There had been objections from some to the very idea of the singing of “God Save the Queen” being allowed at the place that witnessed Ireland’s first Bloody Sunday. But times have moved on.
There was obvious and not unsurprising nervousness as the moment neared when the combined Irish army and Garda bands struck up the first chords of the English anthem. But when the final words trailed to silence there was just that – a respectful silence from some, cheering from the visiting English supporters, polite applause from the home crowd.
From that moment on, however, it was like somebody had laced the damp February air with adrenalin. The Irish team, the massed ranks on Hill 16 and in the Hogan and Cusack stands delivered a rendition of Amhr_n na bhFiann that shook the rafters and brought tears to the eyes of some of the Irish players. There followed “Ireland’s Call,” the Phil Coulter-penned song that is both a reminder of the division on the island of Ireland, and an attempt to make unionist-leaning members of what is an all-Ireland team feel a little more comfortable with their Irishness.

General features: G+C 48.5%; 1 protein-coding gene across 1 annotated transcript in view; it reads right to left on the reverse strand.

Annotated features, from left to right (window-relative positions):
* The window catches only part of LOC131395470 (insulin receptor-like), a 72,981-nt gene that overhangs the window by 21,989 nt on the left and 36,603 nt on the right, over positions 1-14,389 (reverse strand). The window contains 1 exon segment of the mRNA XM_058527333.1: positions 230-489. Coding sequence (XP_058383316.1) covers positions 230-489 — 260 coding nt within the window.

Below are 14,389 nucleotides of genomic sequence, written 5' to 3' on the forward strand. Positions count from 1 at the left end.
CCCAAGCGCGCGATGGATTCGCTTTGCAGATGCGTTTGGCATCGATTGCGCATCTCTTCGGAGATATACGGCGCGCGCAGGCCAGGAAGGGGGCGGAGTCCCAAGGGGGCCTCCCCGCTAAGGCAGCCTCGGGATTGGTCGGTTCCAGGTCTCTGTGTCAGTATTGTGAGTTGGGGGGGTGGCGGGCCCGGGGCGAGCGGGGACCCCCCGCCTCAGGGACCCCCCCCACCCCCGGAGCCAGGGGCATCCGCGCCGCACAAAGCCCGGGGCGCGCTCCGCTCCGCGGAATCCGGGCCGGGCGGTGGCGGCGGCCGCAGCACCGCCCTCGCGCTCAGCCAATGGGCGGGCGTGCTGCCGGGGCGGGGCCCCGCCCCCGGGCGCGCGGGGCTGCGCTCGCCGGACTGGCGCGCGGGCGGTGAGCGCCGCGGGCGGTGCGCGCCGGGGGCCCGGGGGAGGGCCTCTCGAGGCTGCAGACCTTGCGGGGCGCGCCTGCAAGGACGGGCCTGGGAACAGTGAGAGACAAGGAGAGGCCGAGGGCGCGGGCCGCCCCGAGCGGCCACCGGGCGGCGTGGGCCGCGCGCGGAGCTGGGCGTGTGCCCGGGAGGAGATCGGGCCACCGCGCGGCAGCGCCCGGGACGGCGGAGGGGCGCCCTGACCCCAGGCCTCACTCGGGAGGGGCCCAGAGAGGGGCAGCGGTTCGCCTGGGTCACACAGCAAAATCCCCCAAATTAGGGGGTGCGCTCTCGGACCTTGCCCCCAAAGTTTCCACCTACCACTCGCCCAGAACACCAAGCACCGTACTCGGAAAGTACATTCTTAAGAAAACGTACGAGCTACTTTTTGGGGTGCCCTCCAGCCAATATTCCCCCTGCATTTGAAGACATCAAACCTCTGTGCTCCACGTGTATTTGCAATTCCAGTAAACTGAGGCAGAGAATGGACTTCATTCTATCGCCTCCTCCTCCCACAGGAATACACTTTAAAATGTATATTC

And then to cap it all, Ireland thrashed England in a display of power rugby that made the entire afternoon seem pre-ordained. In the end, all came away from last weekend with something to cheer about. The queen was saluted at Croker and inspired an Oscar in L.A. while Ireland’s rugby soldiers showed the world that they have a noble destiny to strive for in the battles to come.